"Water, water everywhere, nor any drop to drink."
Samuel Taylor Coleridge's famous phrase describes life on the high seas 200 years ago. But it also applies to modern-day India and other places with regular shortages of water for drinking or agriculture.
Even in the U.S., a safe, reliable water supply is not a given. Many of the water-treatment plants built in the 1970s are nearing the last days of their usefulness just as contaminants in water that were unknown 30 years ago become more prevalent.
Over the past two months, three new exchange-traded funds focused on the water industry have hit the market, following on the success of the
PowerShares Water Resources Portfolio
20 months ago. Water Resources, which holds only stocks that trade in the U.S., has over $2 billion in assets and is up 41% since its debut in December 2005. The fund is also fairly liquid, with average daily volume of about 683,000 shares.
All three new funds focus on companies that provide potable water, water treatment and other technologies and services related to water consumption. Their returns have been promising during their short lives. "They've had stellar performances, and that has been getting people's attention," says Ron DeLegge, editor and publisher of
, a San Diego-based Web site focused on ETFs. "It fits into the whole discussion on alternative energy and environmental issues."
First Trust ISE Water Index Fund
tracks a portfolio of domestic stocks similar to that of Water Resources. It's up 10% since it launched May 7 but hasn't gotten nearly as much traction as the original, with just $7.8 million in assets and an average daily volume of 17,000 shares.
Claymore S&P Global Water Index
has returned 4% since its launch on May 14. It has $245 million in assets under management and average daily volume of 258,000. The ETF now allocates about two-thirds of assets to foreign companies, holding stocks from 16 countries.
At the time of its launch, however, 78% of the portfolio was held in just four countries: the U.S., France (19.6%), Japan (16.4%) and the U.K. (14.2%). It tracks an S&P index of 50 stocks that ranks constituents according to their market capitalization as well as the percentage of revenue they derive from water.
PowerShares Global Water Portfolio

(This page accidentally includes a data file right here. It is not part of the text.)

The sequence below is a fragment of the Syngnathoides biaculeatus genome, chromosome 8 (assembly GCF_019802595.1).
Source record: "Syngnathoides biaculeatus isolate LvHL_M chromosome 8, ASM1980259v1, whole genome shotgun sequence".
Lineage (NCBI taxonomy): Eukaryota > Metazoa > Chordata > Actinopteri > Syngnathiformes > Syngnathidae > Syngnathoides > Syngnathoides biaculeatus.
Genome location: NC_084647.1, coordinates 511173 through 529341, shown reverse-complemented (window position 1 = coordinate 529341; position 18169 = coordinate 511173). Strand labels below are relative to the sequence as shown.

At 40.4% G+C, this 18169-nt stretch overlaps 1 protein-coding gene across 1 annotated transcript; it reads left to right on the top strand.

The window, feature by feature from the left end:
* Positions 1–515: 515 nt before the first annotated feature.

is up 9% since it debuted on June 13. With a month's less lead time, it has attracted just $85.5 million in assets, and average daily trading volume is about 194,000 shares.
Of the 18 non-U.S. markets represented in the PowerShares ETF, Japan has the largest allocation at 11%. Nine of the other countries are in Western Europe, and after Canada a group of emerging markets such as South Korea, Brazil, Malaysia and Chile rounding out the list. The ETF tracks an index of 37 stocks that weights constituents more or less equally and is rebalanced quarterly.
PowerShares Global Water and Claymore S&P Global Water both are made up companies from six sectors: water utilities, which provide water to end users; water-treatment companies; infrastructure companies, which make pipes, pumps and valves and build distribution systems for transporting water; analytical companies, which measure and monitor water conditions; resource-management companies, such as engineering and construction firms, which work with municipalities for the comprehensive management of water resources; and businesses that receive less than 50% of their revenue from water.
While there is some crossover between their individual holdings, Claymore focuses on bigger companies, with 44% of its portfolio in large-capitalization stocks, 45% in mid-caps and just 11% in small-caps. The ratio is almost the reverse for PowerShares, with 48.6% in small-caps, 41% in mid-caps and 10% in large-cap. The expenses of the two funds are not far apart, with PowerShares charging 0.75% of assets and Claymore charging 0.65%.
Both funds hold many of the same stocks, even if Claymore's holdings are more concentrated. French water utility
is the biggest holding of the Claymore ETF, accounting for 9.7% of assets; it also accounts for 3.8% of the PowerShares portfolio. Claymore's second-biggest holding is another French utility,
( SZE), which comprises 9.3% of assets; it accounts for 1% of the PowerShares fund.
PowerShares biggest holding is
, at 4.4% of assets.
Other stocks held by both funds include
, an engineering firm based in White Plains, N.Y.;
a Washington, D.C., maker of tools for analysis and other materials for the water industry; and
( NLC), a provider of water-treatment services based in Naperville, Ill.